One Community’s Struggle with Addiction During the Pandemic Illustrates a Nationwide Crisis Warns The Source Addiction Treatment Center in Fort Lauderdale
Fort Lauderdale, FL - Covid-19 came in like a wrecking ball quickly changing everything about the world we live in. Its impacts have known no bounds, from hospitals to schools to restaurants, there has not been a single institution left untouched by the changes we’ve come to know as the new normal.
For people struggling with mental health, substance abuse and addiction, the impacts of Covid-19 have been especially difficult. 2020 brought the highest spike in overdose fatalities in 30 years. 93,331 people died from overdoses just last year alone, a 30% increase from the previous year. Addiction experts attribute this steep increase to the isolation, loss of valuable resources, and widespread mental health issues which resulted from the pandemic. The global pandemic collided with America’s ongoing opioid epidemic creating a particularly deadly combination.
The town of Martinsburg, West Virginia is one case in point. This small, rural community knows all too well the grip opioid addiction has on people and they’ve seen their share of overdose fatalities, 106 in Berkeley County alone last year. To put this in perspective, the overdose death rate was nearly double the COVID-19 death rate in the county.
Rachel Lambert is a resident of Martinsburg and a recovering addict and peer recovery coach. She spoke to The Wall Street Journal about her experience with addiction and helping those in recovery during the pandemic. Lambert discussed how nationwide lockdowns abruptly halted necessary addiction treatment resources in her community.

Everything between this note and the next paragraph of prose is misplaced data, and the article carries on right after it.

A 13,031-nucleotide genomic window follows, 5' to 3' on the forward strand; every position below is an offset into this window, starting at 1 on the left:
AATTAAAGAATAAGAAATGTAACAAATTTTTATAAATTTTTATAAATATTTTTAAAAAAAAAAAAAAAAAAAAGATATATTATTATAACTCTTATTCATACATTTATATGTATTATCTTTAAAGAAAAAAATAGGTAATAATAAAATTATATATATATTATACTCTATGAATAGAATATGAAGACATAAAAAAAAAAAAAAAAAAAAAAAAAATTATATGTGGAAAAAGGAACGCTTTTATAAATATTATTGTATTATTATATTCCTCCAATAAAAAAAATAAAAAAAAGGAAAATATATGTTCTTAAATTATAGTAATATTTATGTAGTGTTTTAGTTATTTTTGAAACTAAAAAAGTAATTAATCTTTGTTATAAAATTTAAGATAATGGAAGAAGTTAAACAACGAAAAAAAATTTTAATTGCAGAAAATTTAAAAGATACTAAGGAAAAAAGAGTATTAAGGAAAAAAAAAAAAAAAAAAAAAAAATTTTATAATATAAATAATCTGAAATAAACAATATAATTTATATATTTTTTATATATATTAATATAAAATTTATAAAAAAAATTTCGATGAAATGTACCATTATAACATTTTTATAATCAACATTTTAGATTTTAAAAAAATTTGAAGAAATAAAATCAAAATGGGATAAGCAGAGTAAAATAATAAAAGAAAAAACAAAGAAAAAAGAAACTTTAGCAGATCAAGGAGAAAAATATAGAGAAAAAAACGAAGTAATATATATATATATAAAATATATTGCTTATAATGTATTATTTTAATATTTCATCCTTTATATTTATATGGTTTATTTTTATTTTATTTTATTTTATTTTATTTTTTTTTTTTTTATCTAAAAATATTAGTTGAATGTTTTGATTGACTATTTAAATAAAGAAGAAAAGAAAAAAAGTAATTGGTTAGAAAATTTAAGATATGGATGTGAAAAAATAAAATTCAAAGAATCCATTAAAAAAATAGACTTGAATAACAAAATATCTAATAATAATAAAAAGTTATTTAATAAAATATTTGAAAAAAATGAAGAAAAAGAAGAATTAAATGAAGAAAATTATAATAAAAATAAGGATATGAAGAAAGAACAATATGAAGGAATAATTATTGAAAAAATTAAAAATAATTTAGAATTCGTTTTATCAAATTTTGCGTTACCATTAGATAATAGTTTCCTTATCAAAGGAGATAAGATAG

Treatment centers closed and meetings moved to virtual platforms in an attempt to stop the spread of COVID, but the implications of leaving people without access to treatment were detrimental to the community. Lambert, who facilitates support groups at Day Report Center, took matters into her own hands and advocated for the importance of face-to-face treatment for those struggling with addiction.
“One thing you don’t want to tell an alcoholic or an addict to do is to isolate. And here I am being forced to isolate,” she said. “I felt helpless. I felt useless. Because my people are still dying.” Her groups have helped countless people in recovery, as well as a lot of people in her community who relapsed during the pandemic. These people were spouses, children, siblings, parents and grandparents, who felt the incredible weight of isolation and despair when the nation was unsure of what the next day may bring and the support they received at such a pivotal time was instrumental in keeping them clean and sober.
Both Covid and addiction are isolating diseases that leave people feeling alone and unsure about the future. The support of friends, family, and community in these times can make all the difference. A recent study by the University of Michigan’s Substance Abuse Research Center found that those who attended 12-step meetings after completing an addiction treatment program were two times more likely to remain sober in the year following than those who do not. Human beings are social by nature, so having a place to share successes, confide in others, and have a sense of accountability is important, especially in early recovery.
The Source Addiction Treatment Center knows the importance of community for anyone recovering from addiction. “At The Source, our entire staff and every client is a member of the family,” said founder and Director of Operations, Bill Rodman. “Our approach is to work through the pain with you, love you when no one else will, and help you on your way to a life that is filled with hope and joy beyond your wildest dreams.”
Anyone in need of help for addiction, whether for themselves or a loved one, can speak to a treatment specialist anytime by calling (800) 204-0418. To learn more, visit https://www.thesourcetreatmentcenter.com.
For more information about The Source Treatment Center, contact the company here:
The Source Treatment Center
1730 E Commercial Blvd, Fort Lauderdale, FL 33334